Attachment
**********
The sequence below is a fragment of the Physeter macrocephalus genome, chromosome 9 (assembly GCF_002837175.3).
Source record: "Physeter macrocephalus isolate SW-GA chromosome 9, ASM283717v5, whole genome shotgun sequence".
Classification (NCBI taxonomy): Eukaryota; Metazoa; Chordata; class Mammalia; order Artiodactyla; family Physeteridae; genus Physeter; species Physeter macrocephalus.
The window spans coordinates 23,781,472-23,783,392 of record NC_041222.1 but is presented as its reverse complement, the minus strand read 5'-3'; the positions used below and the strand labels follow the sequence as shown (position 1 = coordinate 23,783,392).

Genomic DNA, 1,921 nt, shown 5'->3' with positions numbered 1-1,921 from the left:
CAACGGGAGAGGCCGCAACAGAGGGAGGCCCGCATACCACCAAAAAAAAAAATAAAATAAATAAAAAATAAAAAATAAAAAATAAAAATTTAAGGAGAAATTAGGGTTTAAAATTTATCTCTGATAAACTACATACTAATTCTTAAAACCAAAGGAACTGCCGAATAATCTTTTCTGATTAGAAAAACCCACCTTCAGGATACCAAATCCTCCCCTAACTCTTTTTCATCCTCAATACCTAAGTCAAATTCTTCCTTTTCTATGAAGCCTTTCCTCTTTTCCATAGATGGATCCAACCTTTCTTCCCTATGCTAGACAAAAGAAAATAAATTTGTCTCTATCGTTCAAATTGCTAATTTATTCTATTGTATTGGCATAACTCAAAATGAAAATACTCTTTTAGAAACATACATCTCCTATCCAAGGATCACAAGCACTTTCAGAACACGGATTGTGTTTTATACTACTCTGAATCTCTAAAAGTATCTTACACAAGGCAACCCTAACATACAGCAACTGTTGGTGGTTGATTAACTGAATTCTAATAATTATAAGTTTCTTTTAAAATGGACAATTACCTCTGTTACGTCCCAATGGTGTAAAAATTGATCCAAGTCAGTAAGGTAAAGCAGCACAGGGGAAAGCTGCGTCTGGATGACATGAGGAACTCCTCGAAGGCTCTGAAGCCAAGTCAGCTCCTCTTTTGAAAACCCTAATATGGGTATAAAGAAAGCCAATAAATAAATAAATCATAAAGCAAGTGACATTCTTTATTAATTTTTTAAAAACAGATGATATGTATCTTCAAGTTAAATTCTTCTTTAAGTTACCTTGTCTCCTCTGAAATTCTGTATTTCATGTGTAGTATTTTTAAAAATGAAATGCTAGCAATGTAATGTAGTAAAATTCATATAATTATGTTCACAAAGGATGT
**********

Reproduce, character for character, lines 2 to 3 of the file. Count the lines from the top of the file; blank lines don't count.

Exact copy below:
Source record: "Physeter macrocephalus isolate SW-GA chromosome 9, ASM283717v5, whole genome shotgun sequence".
Classification (NCBI taxonomy): Eukaryota; Metazoa; Chordata; class Mammalia; order Artiodactyla; family Physeteridae; genus Physeter; species Physeter macrocephalus.